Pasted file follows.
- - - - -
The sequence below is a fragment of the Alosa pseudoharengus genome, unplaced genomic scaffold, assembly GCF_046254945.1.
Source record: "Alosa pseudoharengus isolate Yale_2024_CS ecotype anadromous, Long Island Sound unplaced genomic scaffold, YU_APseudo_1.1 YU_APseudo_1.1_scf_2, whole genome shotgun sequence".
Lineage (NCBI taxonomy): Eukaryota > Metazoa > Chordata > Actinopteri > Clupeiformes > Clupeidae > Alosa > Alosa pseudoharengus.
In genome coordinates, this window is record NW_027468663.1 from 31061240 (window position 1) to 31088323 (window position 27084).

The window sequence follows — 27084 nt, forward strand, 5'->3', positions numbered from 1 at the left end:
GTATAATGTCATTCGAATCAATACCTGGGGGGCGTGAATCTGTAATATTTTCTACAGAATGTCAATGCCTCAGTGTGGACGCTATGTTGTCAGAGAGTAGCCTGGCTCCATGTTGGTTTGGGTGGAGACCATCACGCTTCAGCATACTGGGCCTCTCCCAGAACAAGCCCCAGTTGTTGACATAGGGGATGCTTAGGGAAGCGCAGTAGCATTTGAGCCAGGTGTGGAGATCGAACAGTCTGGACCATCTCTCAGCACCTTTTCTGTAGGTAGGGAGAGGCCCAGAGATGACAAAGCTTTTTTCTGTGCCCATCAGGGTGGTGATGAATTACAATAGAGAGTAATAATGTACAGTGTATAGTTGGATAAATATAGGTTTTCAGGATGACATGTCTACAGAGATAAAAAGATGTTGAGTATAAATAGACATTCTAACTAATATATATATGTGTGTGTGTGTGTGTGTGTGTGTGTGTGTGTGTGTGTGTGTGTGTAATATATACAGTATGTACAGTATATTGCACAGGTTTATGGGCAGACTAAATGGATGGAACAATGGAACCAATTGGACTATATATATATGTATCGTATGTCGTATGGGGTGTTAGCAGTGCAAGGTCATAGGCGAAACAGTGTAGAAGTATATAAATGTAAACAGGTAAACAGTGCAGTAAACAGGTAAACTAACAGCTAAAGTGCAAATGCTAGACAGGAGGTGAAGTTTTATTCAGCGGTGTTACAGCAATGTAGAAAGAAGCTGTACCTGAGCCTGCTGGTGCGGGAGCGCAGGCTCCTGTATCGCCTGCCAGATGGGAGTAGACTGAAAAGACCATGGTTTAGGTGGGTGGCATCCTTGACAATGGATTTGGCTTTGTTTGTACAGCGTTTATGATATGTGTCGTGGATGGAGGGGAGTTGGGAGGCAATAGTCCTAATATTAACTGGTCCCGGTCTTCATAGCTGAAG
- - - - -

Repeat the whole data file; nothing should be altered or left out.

The sequence below is a fragment of the Alosa pseudoharengus genome, unplaced genomic scaffold, assembly GCF_046254945.1.
Source record: "Alosa pseudoharengus isolate Yale_2024_CS ecotype anadromous, Long Island Sound unplaced genomic scaffold, YU_APseudo_1.1 YU_APseudo_1.1_scf_2, whole genome shotgun sequence".
Lineage (NCBI taxonomy): Eukaryota > Metazoa > Chordata > Actinopteri > Clupeiformes > Clupeidae > Alosa > Alosa pseudoharengus.
In genome coordinates, this window is record NW_027468663.1 from 31061240 (window position 1) to 31088323 (window position 27084).

The window sequence follows — 27084 nt, forward strand, 5'->3', positions numbered from 1 at the left end:
GTATAATGTCATTCGAATCAATACCTGGGGGGCGTGAATCTGTAATATTTTCTACAGAATGTCAATGCCTCAGTGTGGACGCTATGTTGTCAGAGAGTAGCCTGGCTCCATGTTGGTTTGGGTGGAGACCATCACGCTTCAGCATACTGGGCCTCTCCCAGAACAAGCCCCAGTTGTTGACATAGGGGATGCTTAGGGAAGCGCAGTAGCATTTGAGCCAGGTGTGGAGATCGAACAGTCTGGACCATCTCTCAGCACCTTTTCTGTAGGTAGGGAGAGGCCCAGAGATGACAAAGCTTTTTTCTGTGCCCATCAGGGTGGTGATGAATTACAATAGAGAGTAATAATGTACAGTGTATAGTTGGATAAATATAGGTTTTCAGGATGACATGTCTACAGAGATAAAAAGATGTTGAGTATAAATAGACATTCTAACTAATATATATATGTGTGTGTGTGTGTGTGTGTGTGTGTGTGTGTGTGTGTGTGTGTGTAATATATACAGTATGTACAGTATATTGCACAGGTTTATGGGCAGACTAAATGGATGGAACAATGGAACCAATTGGACTATATATATATGTATCGTATGTCGTATGGGGTGTTAGCAGTGCAAGGTCATAGGCGAAACAGTGTAGAAGTATATAAATGTAAACAGGTAAACAGTGCAGTAAACAGGTAAACTAACAGCTAAAGTGCAAATGCTAGACAGGAGGTGAAGTTTTATTCAGCGGTGTTACAGCAATGTAGAAAGAAGCTGTACCTGAGCCTGCTGGTGCGGGAGCGCAGGCTCCTGTATCGCCTGCCAGATGGGAGTAGACTGAAAAGACCATGGTTTAGGTGGGTGGCATCCTTGACAATGGATTTGGCTTTGTTTGTACAGCGTTTATGATATGTGTCGTGGATGGAGGGGAGTTGGGAGGCAATAGTCCTAATATTAACTGGTCCCGGTCTTCATAGCTGAAG